University of Cambridge > > DAMTP BioLunch > Rotating Paint Catenaries : Pollock's technique explained

Rotating Paint Catenaries : Pollock's technique explained

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If you have a question about this talk, please contact Anne Herrmann.

Jackson Pollock is a famous abstract artist who used unconventional painting techniques to create huge non-figurative works. One of his techniques consists in swinging a brush coated in a very viscous paint in front of a vertical canvas. It creates a paint filament that stretches before splashing and coiling on the canvas, creating complex patterns that are impossible to recreate without precise control over the paint’s properties. In this talk, I will present various theoretical and numerical results on rotating filament of viscous fluid and discuss how viscosity, surface tension, gravity, inertia and air resistance affect the splashing pattern. First, I will derive a mathematical model for the shape of the paint filament while it is mid-air, and show how it displays very rich physics from viscous boundary layers to self-similar, friction-dominated spirals. Then, I will focus on the splashing pattern. It sometimes displays curly lines remindful of those of the famous “liquid rope coiling”. I will show how we can actually predict the apparition of coiling even with little understanding of the complex mechanisms at work – which Pollock did not have at the time.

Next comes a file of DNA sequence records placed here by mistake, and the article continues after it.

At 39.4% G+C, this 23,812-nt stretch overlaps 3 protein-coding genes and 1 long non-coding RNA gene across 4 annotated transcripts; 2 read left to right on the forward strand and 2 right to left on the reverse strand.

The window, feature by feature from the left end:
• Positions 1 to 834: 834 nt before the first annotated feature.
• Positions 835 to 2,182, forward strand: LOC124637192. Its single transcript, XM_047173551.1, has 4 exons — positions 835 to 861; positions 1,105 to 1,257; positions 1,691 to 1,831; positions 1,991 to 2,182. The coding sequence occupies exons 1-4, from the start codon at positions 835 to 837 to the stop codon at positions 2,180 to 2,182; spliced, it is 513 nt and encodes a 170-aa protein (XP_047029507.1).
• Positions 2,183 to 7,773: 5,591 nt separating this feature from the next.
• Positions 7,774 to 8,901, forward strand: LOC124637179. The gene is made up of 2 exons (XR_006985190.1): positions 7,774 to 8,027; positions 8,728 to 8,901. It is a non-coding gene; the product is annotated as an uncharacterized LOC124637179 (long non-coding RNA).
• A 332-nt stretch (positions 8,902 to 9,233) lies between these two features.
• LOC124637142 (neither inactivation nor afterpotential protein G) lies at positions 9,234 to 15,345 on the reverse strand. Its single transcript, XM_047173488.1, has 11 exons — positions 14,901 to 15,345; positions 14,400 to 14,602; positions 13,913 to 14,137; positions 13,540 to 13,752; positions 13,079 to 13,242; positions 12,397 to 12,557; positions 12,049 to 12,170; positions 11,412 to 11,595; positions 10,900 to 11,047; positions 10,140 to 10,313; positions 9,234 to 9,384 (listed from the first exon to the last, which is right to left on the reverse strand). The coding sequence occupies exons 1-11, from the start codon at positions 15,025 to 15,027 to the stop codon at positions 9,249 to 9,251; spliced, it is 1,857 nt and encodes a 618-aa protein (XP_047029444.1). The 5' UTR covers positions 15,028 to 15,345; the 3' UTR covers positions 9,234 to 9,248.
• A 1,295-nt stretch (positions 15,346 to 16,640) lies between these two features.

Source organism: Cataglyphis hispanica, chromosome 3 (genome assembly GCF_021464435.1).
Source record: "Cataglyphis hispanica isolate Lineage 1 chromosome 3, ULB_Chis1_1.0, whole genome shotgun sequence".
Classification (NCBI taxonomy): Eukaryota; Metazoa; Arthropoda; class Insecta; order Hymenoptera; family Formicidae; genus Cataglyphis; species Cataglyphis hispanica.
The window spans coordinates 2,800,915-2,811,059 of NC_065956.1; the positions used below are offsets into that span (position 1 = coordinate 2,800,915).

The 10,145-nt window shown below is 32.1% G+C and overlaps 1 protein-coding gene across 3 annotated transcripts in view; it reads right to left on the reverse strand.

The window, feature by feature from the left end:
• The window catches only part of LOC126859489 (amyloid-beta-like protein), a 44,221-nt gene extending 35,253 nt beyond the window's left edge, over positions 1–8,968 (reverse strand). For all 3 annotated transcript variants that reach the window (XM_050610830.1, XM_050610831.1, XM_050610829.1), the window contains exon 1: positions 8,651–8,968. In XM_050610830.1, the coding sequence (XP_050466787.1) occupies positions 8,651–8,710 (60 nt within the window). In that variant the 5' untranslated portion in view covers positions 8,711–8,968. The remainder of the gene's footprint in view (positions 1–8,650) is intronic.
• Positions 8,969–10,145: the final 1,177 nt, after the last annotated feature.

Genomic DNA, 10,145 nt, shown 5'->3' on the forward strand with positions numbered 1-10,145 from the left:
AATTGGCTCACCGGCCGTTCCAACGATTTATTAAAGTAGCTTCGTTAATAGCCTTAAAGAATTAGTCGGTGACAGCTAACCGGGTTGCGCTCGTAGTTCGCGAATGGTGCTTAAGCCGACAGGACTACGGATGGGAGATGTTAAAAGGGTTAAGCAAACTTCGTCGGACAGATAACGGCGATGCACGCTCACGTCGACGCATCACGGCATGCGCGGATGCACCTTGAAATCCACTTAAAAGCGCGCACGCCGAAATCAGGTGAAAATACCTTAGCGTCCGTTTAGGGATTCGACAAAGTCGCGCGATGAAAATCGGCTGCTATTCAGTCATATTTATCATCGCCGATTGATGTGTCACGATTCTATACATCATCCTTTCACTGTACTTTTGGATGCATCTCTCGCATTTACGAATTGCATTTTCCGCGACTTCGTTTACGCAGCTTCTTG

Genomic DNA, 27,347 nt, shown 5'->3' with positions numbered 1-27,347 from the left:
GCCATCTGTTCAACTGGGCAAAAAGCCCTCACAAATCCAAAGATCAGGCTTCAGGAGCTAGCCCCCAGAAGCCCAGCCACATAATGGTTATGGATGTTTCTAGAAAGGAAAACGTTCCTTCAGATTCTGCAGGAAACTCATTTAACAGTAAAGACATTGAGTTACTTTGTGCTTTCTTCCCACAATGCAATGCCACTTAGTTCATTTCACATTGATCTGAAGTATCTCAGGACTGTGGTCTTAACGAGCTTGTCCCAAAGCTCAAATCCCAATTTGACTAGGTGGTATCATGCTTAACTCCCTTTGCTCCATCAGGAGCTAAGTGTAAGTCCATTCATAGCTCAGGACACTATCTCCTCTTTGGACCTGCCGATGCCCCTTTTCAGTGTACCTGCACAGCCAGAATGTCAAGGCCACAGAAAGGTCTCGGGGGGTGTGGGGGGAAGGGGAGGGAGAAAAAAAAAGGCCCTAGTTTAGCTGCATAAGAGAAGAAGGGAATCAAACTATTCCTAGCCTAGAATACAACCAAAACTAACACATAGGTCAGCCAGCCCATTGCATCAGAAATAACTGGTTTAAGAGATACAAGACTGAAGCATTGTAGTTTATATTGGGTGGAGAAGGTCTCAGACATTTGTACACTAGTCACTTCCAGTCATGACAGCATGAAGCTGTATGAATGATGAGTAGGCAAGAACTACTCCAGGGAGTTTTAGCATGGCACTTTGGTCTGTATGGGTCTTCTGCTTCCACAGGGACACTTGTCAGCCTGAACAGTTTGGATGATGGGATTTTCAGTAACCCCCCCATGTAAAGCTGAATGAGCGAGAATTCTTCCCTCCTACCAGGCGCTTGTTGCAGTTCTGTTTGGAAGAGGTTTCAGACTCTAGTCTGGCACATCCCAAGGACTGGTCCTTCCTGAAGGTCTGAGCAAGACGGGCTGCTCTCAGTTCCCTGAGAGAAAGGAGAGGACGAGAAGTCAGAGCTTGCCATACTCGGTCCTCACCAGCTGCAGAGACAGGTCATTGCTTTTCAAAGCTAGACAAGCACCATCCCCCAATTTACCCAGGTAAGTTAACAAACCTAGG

This talk is part of the DAMTP BioLunch series.

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